Y. Knott said...

Mike....Linda Bloodworth was a writer on M*A*S*H from 1973 to 1976. Can't imagine that the character's name was a coincidence.

(And of course Linda Bloodworth became Linda Bloodworth-Thomason, and went on to create Designing Women, Evening Shade, Hearts Afire, etc.)

E. Yarber said...

I remember I was skeptical when SURVIVOR first appeared. In response, a fan of the show gushed, "But the BEST thing is that now we won't have reruns in Summer."

"You're right," I replied, "We'll start seeing fill-in programming year-round."

Buttermilk Sky said...

Every series eventually has a two-part episode, usually as a pretty transparent ratings builder during "sweeps." As a writer, do you find these fulfilling to write (more time to develop plot and character) or a nuisance? Whose idea is it to go two-part, the show runner or the writer(s)? It seems as if they might be more expensive, with extra sets, actors, and maybe a helicopter. (I just watched the MASH two-part "Bug Out.") Do the writers get paid more?

DBenson said...

I recall both of those. Did any of the Wings characters drop into the Cheers bar on either series?

Favorite cross-over moment: Diane turns up on "Frasier" to ask him to back her play. The curtain rises on a community-theater version of the Cheers bar.

Wally said...

Naming characters can be one of the most frustrating parts of writing -- believe it, or not. When you're a new writer trying to break in - and probably for most of the time even after - 1 'rule' is to change up the 1st letter of characters' names. Of course, Ross & Rachel blew that rule out of the water. But -- again -- believe it, or not, it's a note you get ("Mike should be Brian because you've already got Michelle"). Sometimes, of course, notes are given just so they have *something* to say re: the script.

Anonymous said...

I had to look up "small penis rule." LOL!!!! Men.
Julie, Burlington, Iowa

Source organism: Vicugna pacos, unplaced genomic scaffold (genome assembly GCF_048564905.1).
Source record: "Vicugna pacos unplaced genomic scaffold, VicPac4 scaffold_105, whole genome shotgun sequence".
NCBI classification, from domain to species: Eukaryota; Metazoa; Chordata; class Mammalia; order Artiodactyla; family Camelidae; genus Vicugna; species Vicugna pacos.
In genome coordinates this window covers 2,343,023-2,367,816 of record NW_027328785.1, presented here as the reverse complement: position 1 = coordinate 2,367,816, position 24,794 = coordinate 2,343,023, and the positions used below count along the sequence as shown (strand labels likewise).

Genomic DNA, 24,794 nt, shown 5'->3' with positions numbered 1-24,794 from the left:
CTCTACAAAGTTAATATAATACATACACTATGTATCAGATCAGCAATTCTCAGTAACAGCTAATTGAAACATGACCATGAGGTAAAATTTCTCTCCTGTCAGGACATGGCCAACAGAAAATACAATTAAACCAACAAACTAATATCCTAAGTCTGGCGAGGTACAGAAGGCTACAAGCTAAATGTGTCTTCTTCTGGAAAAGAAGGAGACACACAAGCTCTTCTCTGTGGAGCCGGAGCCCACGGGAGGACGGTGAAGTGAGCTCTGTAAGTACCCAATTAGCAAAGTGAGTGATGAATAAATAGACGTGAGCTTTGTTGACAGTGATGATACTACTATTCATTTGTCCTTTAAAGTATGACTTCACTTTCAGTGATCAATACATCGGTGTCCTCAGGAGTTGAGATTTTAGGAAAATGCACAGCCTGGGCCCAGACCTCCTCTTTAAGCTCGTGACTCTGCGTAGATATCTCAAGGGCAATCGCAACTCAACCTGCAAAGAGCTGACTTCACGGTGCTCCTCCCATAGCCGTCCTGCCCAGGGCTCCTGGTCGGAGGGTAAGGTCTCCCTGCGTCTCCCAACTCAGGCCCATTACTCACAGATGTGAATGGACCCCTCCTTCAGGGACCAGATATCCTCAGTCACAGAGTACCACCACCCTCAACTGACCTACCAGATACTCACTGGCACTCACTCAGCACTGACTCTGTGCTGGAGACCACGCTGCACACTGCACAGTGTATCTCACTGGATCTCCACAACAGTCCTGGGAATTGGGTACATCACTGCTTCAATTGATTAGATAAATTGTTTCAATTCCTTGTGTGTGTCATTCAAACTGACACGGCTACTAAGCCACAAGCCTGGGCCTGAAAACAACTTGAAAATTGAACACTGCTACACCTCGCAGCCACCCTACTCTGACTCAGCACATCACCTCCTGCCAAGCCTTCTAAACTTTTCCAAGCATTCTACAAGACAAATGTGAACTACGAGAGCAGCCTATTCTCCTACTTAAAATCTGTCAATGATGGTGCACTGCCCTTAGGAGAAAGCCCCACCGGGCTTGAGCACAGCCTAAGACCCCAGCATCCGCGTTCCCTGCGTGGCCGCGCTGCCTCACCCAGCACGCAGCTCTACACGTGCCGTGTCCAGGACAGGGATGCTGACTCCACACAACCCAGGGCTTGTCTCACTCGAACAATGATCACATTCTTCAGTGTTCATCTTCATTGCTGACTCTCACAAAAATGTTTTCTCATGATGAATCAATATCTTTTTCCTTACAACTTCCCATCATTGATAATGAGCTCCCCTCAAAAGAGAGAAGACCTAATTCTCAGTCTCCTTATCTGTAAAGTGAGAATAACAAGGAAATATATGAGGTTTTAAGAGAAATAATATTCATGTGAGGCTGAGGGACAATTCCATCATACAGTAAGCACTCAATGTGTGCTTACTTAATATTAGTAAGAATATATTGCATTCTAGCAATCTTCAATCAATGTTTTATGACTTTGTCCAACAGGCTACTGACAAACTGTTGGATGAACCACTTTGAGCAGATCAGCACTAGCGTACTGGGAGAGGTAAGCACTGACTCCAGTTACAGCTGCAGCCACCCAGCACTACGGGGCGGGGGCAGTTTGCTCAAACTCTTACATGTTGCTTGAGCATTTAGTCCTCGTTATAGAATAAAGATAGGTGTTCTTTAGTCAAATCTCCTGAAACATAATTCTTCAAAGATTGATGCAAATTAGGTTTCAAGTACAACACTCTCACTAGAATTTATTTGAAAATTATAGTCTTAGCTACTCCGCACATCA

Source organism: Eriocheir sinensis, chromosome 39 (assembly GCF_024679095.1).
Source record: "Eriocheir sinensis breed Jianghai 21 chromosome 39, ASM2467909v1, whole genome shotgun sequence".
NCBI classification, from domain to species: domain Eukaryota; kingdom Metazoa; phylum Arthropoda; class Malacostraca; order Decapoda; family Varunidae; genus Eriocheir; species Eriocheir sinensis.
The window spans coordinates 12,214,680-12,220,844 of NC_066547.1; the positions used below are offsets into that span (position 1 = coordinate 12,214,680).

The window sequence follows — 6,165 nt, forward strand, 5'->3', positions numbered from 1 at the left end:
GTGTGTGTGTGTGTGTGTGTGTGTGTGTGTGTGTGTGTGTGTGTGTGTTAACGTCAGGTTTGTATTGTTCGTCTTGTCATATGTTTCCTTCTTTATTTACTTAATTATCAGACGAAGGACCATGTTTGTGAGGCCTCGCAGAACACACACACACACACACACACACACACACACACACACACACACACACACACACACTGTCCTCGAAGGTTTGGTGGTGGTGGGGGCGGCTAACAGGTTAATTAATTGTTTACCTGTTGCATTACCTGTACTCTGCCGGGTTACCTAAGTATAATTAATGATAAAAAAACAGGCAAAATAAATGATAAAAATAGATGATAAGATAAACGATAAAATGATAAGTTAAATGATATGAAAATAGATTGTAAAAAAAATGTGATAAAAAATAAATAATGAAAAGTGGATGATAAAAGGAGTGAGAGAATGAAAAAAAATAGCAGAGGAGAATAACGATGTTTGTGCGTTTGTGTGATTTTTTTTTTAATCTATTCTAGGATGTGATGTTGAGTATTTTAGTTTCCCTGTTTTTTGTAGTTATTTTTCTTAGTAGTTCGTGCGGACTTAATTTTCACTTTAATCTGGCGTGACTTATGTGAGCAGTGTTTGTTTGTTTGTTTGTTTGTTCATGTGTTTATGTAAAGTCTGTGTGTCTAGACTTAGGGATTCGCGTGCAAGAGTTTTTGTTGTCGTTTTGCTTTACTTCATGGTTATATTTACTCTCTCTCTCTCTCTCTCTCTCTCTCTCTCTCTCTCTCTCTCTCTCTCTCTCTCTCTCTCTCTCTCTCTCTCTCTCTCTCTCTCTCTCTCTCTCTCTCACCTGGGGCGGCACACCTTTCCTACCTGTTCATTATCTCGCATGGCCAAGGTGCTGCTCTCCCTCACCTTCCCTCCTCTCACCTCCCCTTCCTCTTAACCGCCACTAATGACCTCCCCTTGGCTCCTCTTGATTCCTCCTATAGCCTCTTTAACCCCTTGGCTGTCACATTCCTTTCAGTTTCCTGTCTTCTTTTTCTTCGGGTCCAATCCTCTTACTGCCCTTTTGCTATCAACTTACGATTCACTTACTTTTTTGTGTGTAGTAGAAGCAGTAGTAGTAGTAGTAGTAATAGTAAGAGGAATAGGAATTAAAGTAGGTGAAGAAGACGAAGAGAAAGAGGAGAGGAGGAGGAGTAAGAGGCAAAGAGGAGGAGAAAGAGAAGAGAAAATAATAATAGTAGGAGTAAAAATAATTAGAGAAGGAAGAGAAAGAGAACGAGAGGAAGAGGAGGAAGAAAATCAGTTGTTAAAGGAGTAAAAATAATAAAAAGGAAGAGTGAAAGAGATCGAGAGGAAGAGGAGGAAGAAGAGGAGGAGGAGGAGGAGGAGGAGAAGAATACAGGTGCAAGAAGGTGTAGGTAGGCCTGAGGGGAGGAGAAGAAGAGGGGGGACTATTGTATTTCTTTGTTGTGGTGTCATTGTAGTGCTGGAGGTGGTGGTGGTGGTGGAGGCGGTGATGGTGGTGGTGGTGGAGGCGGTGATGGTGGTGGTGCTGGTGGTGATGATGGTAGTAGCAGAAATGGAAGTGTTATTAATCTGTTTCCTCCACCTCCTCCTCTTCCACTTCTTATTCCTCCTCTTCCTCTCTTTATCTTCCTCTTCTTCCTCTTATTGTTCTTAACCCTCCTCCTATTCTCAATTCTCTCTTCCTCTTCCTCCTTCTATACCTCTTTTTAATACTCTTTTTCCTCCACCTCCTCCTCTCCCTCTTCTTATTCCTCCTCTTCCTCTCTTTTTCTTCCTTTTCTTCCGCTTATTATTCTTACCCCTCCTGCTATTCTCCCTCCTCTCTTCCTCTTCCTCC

Joseph Scarbrough said...

@Andy Rose TV Land started doing that long before TBS, but like TV Land, TBS's original shows suck ass. I don't even see how they're "comedies," none of them are funny, they're all just lewd, vulgar, raunchy, and unfunny.

VP81955 said...

At least TV Land gave us "Hot in Cleveland," essentially a sitcom alumnae show (Betty White, Valerie Bertinelli, Jane Leeves, Wendie Malick), and one of the first cable series to warrant a syndication package. And a short-lived TV Land sitcom, "Jennifer Falls," gave Jaime Pressly work until it was canceled and she jumped to "Mom." But the more recent TV Land single-cams have little going for them.

Edward said...

Hey Ken,

Now that the Korean War might actually be over, I say let's have a reboot of "After M*A*S*H" since it might be the appropriate time to air that show.

Ralph C. said...

There’s a second season upcoming for the revival of my favorite television show ever, Mystery Science Theater 3000, on Netflix. The concept is still the same but there are different actors/voices for the characters. That revival has gone over well. I was one of the backers for creator Joel Hodgson’s Kickstarter campaign to bring it back. You’re welcome.

Albert Giesbrecht said...

Hawkeye and BJ would be 98 years old now.

Pseudonym said...

"Remember there was a period when Hollywood studios were doing movie versions of TV shows?"

The opposite seems to be trend now. FARGO, FROM DUSK TILL DAWN, 12 MONKEYS, WOLF CREEK, WESTWORLD...

Clearly M*A*S*H was ahead of its time.